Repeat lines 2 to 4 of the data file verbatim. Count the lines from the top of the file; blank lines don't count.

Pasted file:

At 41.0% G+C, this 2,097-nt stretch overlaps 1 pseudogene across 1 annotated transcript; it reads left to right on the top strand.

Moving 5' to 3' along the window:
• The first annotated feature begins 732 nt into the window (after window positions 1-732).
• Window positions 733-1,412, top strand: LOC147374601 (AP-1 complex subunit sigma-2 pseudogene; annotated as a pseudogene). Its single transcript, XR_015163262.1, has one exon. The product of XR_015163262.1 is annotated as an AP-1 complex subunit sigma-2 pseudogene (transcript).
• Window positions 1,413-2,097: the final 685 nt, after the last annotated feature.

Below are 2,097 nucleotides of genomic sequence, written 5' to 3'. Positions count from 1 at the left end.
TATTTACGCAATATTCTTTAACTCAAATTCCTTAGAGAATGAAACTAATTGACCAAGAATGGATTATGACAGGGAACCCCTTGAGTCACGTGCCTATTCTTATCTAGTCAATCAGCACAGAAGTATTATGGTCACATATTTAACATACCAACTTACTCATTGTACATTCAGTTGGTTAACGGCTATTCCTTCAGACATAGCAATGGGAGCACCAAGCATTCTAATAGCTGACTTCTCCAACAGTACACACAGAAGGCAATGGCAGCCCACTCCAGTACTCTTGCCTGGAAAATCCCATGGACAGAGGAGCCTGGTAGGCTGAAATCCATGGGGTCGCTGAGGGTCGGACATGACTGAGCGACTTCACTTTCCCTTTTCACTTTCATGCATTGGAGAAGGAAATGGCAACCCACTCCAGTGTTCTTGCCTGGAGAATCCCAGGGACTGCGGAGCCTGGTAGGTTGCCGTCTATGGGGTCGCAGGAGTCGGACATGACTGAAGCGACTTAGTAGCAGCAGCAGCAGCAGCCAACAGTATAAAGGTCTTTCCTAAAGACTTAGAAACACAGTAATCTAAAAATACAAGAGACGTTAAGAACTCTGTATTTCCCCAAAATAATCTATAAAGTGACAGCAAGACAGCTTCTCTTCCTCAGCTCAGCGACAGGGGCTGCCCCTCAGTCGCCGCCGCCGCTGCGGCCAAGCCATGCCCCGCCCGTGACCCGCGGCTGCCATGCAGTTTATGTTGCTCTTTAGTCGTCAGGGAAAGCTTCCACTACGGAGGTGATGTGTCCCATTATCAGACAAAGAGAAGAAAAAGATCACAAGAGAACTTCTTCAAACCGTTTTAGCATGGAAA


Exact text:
Moving 5' to 3' along the window:
• The first annotated feature begins 732 nt into the window (after window positions 1-732).
• Window positions 733-1,412, top strand: LOC147374601 (AP-1 complex subunit sigma-2 pseudogene; annotated as a pseudogene). Its single transcript, XR_015163262.1, has one exon. The product of XR_015163262.1 is annotated as an AP-1 complex subunit sigma-2 pseudogene (transcript).